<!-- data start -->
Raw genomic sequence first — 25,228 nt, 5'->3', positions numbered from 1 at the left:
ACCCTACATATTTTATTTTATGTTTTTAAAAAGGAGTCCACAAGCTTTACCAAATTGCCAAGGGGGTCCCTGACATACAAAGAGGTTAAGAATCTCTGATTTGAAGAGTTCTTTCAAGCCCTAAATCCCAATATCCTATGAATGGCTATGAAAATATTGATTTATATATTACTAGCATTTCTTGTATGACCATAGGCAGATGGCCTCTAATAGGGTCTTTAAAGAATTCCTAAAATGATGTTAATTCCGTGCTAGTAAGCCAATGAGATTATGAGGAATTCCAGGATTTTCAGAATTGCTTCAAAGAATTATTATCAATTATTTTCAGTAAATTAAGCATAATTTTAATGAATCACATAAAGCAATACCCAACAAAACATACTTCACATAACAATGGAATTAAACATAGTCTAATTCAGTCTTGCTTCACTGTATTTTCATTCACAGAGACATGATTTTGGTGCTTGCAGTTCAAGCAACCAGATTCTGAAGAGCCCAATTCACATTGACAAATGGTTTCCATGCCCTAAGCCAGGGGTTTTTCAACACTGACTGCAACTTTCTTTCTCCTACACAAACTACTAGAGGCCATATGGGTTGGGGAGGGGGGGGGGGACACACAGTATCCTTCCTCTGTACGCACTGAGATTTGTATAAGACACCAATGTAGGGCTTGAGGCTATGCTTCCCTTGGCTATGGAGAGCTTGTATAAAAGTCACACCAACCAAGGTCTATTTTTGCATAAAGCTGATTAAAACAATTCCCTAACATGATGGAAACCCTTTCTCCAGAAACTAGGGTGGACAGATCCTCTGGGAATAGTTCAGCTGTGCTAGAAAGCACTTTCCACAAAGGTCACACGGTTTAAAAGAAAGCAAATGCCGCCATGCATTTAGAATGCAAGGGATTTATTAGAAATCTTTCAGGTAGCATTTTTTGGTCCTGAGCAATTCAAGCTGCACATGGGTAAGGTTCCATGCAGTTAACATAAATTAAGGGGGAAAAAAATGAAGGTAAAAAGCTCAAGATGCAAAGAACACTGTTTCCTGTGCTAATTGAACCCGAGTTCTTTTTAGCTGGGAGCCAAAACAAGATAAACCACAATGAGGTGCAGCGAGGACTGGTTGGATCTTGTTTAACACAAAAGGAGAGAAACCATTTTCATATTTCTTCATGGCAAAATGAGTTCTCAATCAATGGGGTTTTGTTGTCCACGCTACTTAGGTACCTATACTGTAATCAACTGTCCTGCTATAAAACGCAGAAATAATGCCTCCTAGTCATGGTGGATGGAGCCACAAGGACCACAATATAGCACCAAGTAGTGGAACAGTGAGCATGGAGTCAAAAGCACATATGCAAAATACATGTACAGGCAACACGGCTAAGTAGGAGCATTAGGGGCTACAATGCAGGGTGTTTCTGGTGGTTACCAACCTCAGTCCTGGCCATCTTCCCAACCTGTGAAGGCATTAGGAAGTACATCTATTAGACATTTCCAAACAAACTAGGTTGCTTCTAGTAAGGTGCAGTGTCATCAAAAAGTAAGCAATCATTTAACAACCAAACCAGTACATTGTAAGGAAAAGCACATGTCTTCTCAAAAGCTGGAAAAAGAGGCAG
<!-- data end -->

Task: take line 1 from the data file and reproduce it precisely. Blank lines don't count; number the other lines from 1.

Raw genomic sequence first — 25,228 nt, 5'->3', positions numbered from 1 at the left: